Dr. Khatibi‘s research group at the Vienna University of Technology has developed such a rapid test, which has since been implemented on an automated Bond tester, the F&S Bondtec 5600C, in the framework of a Christian Doppler Laboratory with F&S Bondtec, Braunau/Austria, and is now available as standard commercial equipment.
Straightforward rapid testing
The process is based on a simple idea: during a temperature change, the aluminum bonding wire expands almost nine times as much as the silicon base of the chip – the wire tugs at the connection interface, so to speak. This tensile stress occurs mainly along the wire axis, because a heavy-wire bond is considerably longer than wide. Precisely this mechanical tension can be reproduced by gripping the bond wire at the bond foot with a clamp and pulling it back and forth along the wire direction. The movement amplitude must be as large as the expansion at the corresponding temperature stroke.
This principle was implemented in the BAMFIT Bond tester (Bondtec Accelerated Mechanical Fatigue Interconnect Test), based on a heavy wire bonder. The crucial new technical development, now patented, is a forceps clamp which is mounted in place of the bond tool and can grip and clamp the bond foot. In addition, it functions exactly like a bond wedge, i.e. it is mechanically excited by an ultrasonic transducer at 60 kHz and vibrates in resonance. Made of special steel, it is pre-stressed inwards so that the tip closes with a constant and defined clamping force. It can be opened by an external mechanism so that it continues to work in resonance when closed. With this clamping device, the opening width can be freely controlled and adapted to the space required, so that closely adjacent wires can also be gripped. Each resonance tweezer clamp is specially dimensioned, and the clamping strength and tip size are adapted to the wire diameter and material to be tested.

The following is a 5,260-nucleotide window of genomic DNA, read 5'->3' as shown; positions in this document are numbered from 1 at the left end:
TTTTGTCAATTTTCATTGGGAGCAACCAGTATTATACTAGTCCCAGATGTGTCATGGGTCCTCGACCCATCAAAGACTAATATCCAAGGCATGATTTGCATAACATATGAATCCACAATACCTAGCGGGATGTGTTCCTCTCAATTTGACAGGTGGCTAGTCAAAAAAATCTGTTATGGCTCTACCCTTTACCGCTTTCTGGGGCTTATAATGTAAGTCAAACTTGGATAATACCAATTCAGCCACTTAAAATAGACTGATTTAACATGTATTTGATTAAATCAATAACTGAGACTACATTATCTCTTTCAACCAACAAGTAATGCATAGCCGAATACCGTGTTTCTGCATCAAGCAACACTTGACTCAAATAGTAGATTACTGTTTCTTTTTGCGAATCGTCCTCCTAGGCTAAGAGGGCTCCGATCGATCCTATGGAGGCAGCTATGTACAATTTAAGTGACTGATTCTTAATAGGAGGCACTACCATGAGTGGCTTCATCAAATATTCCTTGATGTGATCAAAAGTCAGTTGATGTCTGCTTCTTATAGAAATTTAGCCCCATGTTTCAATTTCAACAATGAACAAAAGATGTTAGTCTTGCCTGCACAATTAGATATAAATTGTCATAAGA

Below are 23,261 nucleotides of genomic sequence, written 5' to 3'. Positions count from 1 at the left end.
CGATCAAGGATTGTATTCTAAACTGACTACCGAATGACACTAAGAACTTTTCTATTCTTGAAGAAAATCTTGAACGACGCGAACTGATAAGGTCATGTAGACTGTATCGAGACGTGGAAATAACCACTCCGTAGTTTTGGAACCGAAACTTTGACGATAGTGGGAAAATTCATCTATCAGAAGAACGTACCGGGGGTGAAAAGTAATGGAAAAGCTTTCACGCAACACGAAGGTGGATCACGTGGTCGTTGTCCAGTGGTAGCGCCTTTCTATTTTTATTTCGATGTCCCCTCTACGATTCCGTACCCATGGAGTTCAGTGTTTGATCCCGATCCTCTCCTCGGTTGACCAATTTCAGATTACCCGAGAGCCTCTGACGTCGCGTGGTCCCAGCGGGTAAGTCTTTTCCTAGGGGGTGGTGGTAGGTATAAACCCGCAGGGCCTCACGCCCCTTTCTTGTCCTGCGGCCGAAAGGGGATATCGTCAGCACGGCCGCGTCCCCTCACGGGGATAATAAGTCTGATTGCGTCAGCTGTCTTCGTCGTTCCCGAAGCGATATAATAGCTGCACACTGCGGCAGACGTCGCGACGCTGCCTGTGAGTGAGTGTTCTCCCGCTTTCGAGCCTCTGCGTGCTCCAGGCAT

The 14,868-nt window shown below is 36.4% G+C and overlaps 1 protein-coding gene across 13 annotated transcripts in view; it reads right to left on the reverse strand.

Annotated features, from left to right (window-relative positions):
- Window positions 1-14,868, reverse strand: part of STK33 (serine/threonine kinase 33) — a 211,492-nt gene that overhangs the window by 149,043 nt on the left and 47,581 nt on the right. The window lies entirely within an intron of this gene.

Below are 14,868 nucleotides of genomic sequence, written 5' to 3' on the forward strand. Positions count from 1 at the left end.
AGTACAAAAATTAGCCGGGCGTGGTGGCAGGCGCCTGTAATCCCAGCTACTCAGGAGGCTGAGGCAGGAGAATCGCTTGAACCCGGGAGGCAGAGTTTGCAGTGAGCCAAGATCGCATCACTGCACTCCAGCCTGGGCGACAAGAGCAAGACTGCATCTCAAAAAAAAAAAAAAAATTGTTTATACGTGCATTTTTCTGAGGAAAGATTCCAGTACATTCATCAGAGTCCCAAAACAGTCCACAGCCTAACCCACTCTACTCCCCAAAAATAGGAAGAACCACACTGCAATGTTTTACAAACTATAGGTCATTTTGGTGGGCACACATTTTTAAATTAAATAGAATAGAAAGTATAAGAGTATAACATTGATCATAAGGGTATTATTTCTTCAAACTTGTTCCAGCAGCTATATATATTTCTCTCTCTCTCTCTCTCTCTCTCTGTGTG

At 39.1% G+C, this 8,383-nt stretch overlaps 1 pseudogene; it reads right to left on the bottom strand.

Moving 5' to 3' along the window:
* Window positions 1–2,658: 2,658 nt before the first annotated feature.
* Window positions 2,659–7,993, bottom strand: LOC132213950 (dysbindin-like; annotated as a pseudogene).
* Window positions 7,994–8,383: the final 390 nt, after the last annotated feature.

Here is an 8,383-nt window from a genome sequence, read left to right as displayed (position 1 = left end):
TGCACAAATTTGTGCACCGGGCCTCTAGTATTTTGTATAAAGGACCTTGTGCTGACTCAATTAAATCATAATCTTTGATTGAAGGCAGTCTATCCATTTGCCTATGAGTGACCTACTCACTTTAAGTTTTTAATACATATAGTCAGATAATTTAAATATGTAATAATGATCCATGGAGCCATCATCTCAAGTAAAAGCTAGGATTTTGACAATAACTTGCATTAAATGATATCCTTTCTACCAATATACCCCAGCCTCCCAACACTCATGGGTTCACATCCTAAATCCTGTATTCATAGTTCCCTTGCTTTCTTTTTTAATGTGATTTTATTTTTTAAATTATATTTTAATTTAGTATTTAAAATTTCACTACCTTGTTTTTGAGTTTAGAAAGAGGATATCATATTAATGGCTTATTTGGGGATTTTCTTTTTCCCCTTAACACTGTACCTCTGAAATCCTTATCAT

The entire process was realized on the platform of the Bondtec 5600 automatic Bond tester. This device features interchangeable bond or test heads and allows programmable, automatic operation at any number of test positions, even with automatic image recognition for accurate and reproducible positioning. Other functions of the automatic tester, such as automatic height measurement with touchdown, have also been implemented.